Google has been making all kinds of international headlines lately, and not for big wins. The search giant has been facing regulatory pressure from the EU for years, and there’s no end in sight. Authorities overseas have predicted at least a decade of continued antitrust litigation against the company. In nations with overtly restrictive governments, Google never even got a hearing. In 2010, the company vaguely cited being blocked, at least in part, in 25 of the 100 countries where Google services were available. The 2014 Transparency Report detailed seven nations where services are intentionally disrupted, and promised that the list was not comprehensive. In recent years three big international plays have highlighted the pressure that Google is under from overseas regimes, and called into question the company’s plans for global domination.
In 2010, Google officially closed Google.cn and started redirecting users to their Hong Kong homepage, although it’s likely that China blocks Google.com.hk within its borders. For years, Google complied with Beijing’s request for censorship, but after a series of cyberattacks compromised the Gmail accounts of private citizens, the company had had enough. The official Google blog from March 22, 2010, explains,
… during our investigation into these attacks we had uncovered evidence to suggest that the Gmail accounts of dozens of human rights activists connected with China were being routinely accessed by third parties, most likely via phishing scams or malware placed on their computers. We also made clear that these attacks and the surveillance they uncovered—combined with attempts over the last year to further limit free speech on the web in China including the persistent blocking of websites such as Facebook, Twitter, YouTube, Google Docs and Blogger—had led us to conclude that we could no longer continue censoring our results on Google.cn.
During a shareholders’ meeting in 2013, Google reaffirmed that that Chinese government would have to make some dramatic changes before the company invests any further in their market.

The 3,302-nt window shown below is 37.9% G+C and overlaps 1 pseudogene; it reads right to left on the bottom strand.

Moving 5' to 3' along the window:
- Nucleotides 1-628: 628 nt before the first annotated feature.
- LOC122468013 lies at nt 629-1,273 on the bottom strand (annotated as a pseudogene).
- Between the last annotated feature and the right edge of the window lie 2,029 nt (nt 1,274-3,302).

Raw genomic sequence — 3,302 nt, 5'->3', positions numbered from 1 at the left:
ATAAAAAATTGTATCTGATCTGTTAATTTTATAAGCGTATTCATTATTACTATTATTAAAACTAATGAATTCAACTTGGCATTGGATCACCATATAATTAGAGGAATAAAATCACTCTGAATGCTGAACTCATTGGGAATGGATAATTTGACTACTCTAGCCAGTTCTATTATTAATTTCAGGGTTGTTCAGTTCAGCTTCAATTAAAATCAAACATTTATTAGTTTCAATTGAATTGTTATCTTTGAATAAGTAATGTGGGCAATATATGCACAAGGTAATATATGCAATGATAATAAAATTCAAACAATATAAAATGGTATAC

More recently, Google pulled their News services from the market in Spain. A new Spanish law, effective at the start of 2015, requires that Spanish news publishers charge Google News for displaying snippets of their work in search results. In response, Google immediately shut down Spanish News services, saying,
As Google News itself makes no money (we do not show any advertising on the site) this new approach is simply not sustainable.
Google’s decision may have been motivated equally by principal as by cost, because the motivation behind the Spanish Government’s decision is similarly questionable. What is actually going to happen to Google News Spain is a complicated discussion, and one that only time will resolve.
Russian Parliament also passed a law — this one is to take effect in 2016 — that requires all foreign tech companies to keep data on Russian citizens within the country’s borders. Google isn’t waiting around a year, and started closing their Russian offices on January 1. They reportedly employ about 50 engineers in Russia, who have been offered positions at Google in other countries. Moscow insists that the purpose of the law is to protect its citizens from international cybercrime, but critics are leaning more toward motivations that feature the government’s ability to keep a tight grip on information.
Google’s mission has long been, “to organize the world’s information and make it universally accessible and useful.” Unfortunately, the governments that control some of the markets where Google offers their services have long been opposed to those ideas. Others may still be clinging to old systems, and passing regulations to try to make the internet fit into those systems. Whatever the motives, it remains to be seen if the search engine will come out on top, especially in the next decade. Pressure against Google continues to mount, and it’s unlikely to let up anytime soon. If Google can survive the fines, the litigation, and the censorship long enough, they might expand some horizons and find more freedom in the next generation of business and political leadership. If not, the giant might already be falling.